PORTLAND, Maine — Maine lobstermen hauled in the least valuable lobster catch in a decade last year, when a decrease in price per pound and higher operational costs gave them less incentive to get out on the water.
The $389 million haul, a 47% drop from 2021’s record-shattering catch, was the result of both fewer pounds of lobster caught and a lower market price, according to data released Friday by the Maine Department of Marine Resources.
The size of the haul — 98 million pounds — was nearly identical to the 10-year low hit in 2020, when lobstermen also scaled back operations, then because of the closure of traditional markets as a result of the pandemic.
The following year, prices jumped to an all-time high of $6.71 per pound, attributed to pent-up demand of customers with money to spend, which led to more fishing and a larger haul — 108 million pounds. The state of the economy last year had the reverse effect, industry insiders say, bringing the price of lobster down to $3.97 per pound, a five-year low.
Kristan Porter, a lobsterman from Cutler and president of the Maine Lobstermen’s Association, laid the blame for the drop in price per pound squarely on the economy.
“In 2021, coming out of the pandemic, people had money to spend. They were out and about, buying lobster. Things were good,” he said. “Then last year, inflation hit, the economy not as great. People were spending more money on groceries and to fill up their car. They weren’t doing the extras, so demand (for lobster) was low.”
And when demand drops, so does the price.
Annie Tselikis, director of the Maine Lobster Dealers Association, concurred.
“In 2021 seafood prices across America reached an all-time high, and lobster was no exception,” she said in an email. “Emerging from the pandemic, consumers were looking for ways to celebrate, and they chose luxury seafood items as part of that experience. Fast-forward to 2022 and consumers had started to balk on the price of lobster and other high-ticket food items.
“Some restaurants chose to take lobster off of the menu or adjust their menu planning to use lobster as an ingredient rather than a featured item at the center of the plate, reducing their usage rates and demand. Market prices declined in lock-step with the decline in demand.”
When demand drops, landings slow in response, which accounts in part for the drop in volume of lobster caught last year. In 2022, lobstermen earned less per pound for their product, and at the same time paid about double for fuel and bait.
“With the price being high, guys fish a little bit harder,” Porter said. “With price being low, some guys may not fish as hard.”
The drop of roughly 10 million pounds in the haul from 2021 to 2022 didn’t overly concern him. “We dropped a little bit, but still very healthy landings,” Porter said. Additionally, he and others said that 2021, when the price of lobster skyrocketed, was the real anomaly.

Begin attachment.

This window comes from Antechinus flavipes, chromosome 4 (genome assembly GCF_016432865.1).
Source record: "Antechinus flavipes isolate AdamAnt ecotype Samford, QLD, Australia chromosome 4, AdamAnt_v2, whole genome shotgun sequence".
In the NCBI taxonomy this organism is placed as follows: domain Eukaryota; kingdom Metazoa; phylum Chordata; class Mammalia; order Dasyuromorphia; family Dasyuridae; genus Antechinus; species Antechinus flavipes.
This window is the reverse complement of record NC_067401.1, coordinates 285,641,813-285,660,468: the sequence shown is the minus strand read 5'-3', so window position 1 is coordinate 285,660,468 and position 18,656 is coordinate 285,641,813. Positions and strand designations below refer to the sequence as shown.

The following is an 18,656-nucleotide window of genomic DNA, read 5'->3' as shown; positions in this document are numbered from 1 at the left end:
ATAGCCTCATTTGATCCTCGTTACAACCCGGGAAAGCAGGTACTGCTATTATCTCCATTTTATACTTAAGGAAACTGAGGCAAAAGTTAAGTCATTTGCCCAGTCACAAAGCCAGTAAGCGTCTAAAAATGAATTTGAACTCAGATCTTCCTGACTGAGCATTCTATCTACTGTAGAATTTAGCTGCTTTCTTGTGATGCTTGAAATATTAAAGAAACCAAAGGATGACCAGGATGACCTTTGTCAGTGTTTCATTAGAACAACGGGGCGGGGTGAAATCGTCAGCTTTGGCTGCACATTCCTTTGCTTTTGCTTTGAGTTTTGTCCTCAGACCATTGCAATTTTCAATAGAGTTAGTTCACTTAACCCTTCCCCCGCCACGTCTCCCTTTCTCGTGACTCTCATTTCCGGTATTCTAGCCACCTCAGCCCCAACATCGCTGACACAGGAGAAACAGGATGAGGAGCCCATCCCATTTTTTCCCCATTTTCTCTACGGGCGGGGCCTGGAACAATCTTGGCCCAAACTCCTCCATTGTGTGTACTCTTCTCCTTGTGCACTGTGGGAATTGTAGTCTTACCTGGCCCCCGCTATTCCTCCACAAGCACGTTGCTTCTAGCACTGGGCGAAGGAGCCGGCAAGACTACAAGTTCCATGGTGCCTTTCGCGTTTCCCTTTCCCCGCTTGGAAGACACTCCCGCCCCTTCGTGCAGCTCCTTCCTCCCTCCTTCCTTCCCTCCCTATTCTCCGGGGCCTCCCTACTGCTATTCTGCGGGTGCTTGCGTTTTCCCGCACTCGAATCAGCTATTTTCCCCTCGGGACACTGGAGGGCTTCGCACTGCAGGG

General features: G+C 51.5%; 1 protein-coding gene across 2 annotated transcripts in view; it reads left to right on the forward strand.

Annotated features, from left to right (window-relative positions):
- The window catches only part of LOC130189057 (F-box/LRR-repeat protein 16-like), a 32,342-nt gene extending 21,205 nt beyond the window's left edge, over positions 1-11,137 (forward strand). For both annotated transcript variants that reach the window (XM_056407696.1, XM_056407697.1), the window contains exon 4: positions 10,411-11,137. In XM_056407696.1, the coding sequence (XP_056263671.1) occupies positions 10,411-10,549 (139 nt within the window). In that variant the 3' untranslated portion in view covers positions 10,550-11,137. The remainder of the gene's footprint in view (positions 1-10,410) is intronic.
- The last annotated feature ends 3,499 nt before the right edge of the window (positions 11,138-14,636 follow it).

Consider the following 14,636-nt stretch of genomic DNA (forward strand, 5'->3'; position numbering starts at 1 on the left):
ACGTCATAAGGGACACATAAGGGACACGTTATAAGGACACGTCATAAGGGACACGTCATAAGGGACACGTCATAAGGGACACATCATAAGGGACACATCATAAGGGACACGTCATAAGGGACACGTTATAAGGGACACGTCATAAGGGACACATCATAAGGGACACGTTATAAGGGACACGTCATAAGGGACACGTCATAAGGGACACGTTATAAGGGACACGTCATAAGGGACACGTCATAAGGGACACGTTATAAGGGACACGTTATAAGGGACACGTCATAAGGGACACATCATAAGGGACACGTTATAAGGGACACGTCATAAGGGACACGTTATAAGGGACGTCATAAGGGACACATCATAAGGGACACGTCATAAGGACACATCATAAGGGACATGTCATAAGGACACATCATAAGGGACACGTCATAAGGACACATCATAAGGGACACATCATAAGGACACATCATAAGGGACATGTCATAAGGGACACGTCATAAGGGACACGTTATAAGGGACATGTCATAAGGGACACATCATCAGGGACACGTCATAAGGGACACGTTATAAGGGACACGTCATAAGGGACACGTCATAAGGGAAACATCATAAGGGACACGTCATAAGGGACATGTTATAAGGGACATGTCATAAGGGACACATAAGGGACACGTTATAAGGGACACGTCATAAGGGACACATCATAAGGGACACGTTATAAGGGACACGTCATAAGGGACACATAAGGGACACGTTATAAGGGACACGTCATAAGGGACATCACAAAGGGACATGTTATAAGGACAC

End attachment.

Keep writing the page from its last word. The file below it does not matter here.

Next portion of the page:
At least one other factor was in play, according to Virginia Olsen, executive liaison and political director of the Maine Lobstering Union Local 207. Most American lobster is processed in Canada, she said. Early last summer, COVID-related shipping problems meant that these processors couldn’t ship the snow crab they also process to Asia, as usual. The crab sat in storage, taking up space that would normally have gone to the catch Maine lobstermen were just starting to bring in.
“We got pushed back a month for processing,” Olsen said. “That crippled our industry and the ability of our industry to move our product. It depresses your price. If there is no place for your lobster to go, you get a glut. People are trying to push product because it’s a perishable product, and they are trying to move that product as quickly as they can.”
Between the high price of bait and fuel, the low price of lobster, the processing glut, and the cost of new ropeless gear intended to protect the critically endangered North Atlantic right whale, and “This was unusually difficult year for the fishermen,” Olsen said.
In a news release, Gov. Janet Mills noted that Maine’s lobstermen faced tremendous uncertainty about the future of the fishery last year as they grappled with pending federal whale regulations and high costs for bait and fuel.
“Yet they still brought to shore nearly 100 million pounds of quality Maine lobster, which reflects this industry’s resilience when confronted with a difficult and dynamic economic environment,” she said.
As a whole, Maine’s commercial fisheries brought in $574 million worth of seafood last year. That’s still a 37% decrease from 2021, but industry officials said it’s more in line with the average $586.6 million over the last decade.
Elvers were the second most valuable fishery, followed by softshell clams and menhaden. Scallops and alewives both went up in value.
Patrick Keliher, commissioner of the Maine Department of Marine Resources, urged people to support the coastal communities and fishermen by enjoying Maine seafood.
“The work of our harvesters, dealers and processors to sustain our resources and deliver the world’s best seafood is something for all Mainers to take pride in,” he said.
No one reached for this story was willing to speculate on what 2023 may bring. “Call me at this time next year and I’ll tell you what happened,” Porter said, laughing.